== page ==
Reports show immense variation in different labs’ results and rampant laboratory shopping. Dana Luce, co-founder of GOAT Labs, Inc., a cannabis-testing laboratory based in Vancouver, Washington, has been clamoring for a standardized recall procedure. “The state needs to take a much more proactive approach in monitoring laboratories,” says Luce. “Using blind testing or secret shoppers would give them the opportunity to catching those labs playing below board.” Luce also believes that retail outlets should absorb the cost of recalls, which could help prevent laboratory shopping just for higher potency test results.
In Washington, regulators rely on producers to self-report coupled with random inspections; furthermore they do not even require pesticide testing. Without a burden of proof placed on the producer or even the laboratory, it is hardly a regulated market.
Those producing cannabis with pesticides listed above should know they are violating the law. According to Comprehensive Cannabis Consulting (3C), “applying pesticides off label is a violation of state and federal law and could result in criminal and civil sanctions…”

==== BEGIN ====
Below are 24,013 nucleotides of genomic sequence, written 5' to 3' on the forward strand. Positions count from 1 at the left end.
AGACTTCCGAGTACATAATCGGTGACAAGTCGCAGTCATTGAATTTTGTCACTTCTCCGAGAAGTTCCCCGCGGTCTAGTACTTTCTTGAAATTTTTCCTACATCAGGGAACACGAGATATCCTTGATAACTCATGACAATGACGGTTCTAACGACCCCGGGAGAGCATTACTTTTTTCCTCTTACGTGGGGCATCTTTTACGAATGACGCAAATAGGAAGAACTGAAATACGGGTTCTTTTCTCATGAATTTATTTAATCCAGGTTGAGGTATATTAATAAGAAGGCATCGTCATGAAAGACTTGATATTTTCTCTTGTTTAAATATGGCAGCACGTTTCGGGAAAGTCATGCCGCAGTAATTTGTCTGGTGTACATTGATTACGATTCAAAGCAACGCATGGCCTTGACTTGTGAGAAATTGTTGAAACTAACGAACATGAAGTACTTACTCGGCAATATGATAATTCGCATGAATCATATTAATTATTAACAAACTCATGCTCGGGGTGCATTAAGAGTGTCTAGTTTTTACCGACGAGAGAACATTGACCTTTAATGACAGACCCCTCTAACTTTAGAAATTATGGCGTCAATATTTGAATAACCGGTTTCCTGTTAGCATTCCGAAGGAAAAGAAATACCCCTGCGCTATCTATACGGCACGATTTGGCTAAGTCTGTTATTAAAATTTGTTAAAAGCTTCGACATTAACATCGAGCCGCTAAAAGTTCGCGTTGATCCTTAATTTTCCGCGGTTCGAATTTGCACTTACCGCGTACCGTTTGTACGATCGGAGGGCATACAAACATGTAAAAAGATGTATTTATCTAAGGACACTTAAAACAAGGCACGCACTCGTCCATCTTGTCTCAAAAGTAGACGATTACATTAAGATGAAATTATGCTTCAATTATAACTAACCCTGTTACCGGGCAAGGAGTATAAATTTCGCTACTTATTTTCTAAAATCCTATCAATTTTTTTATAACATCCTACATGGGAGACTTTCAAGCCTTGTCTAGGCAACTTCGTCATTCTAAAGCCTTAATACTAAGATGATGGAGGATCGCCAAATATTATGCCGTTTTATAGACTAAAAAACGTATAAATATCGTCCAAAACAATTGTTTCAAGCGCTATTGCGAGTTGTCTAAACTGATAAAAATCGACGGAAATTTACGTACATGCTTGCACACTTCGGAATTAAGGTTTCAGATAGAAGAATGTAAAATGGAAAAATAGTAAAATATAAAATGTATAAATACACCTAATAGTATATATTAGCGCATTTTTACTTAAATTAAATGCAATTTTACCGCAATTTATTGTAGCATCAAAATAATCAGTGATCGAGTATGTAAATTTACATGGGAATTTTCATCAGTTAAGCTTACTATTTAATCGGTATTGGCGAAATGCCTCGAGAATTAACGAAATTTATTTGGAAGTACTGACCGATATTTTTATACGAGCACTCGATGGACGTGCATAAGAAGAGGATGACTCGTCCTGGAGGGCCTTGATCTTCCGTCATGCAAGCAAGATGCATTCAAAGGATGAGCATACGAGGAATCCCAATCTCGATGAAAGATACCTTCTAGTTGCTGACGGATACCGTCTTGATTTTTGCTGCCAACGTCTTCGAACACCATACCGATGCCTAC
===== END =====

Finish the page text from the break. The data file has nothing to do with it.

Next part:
In reality, the solution to this problem is not just a quick fix, but a multitude of corrective actions to move the cannabis industry forward. Nic Easley, chief executive officer of 3C, believes it starts with educating cultivators on using pesticides properly and good agricultural practices (GAP). “Many of the pest problems prompting the illegal use of pesticides are due to poor facility design, lack of cleanliness, over-fertilization and other general plant health issues,” says Easley. “All of those issues could be greatly reduced through education in GAP.”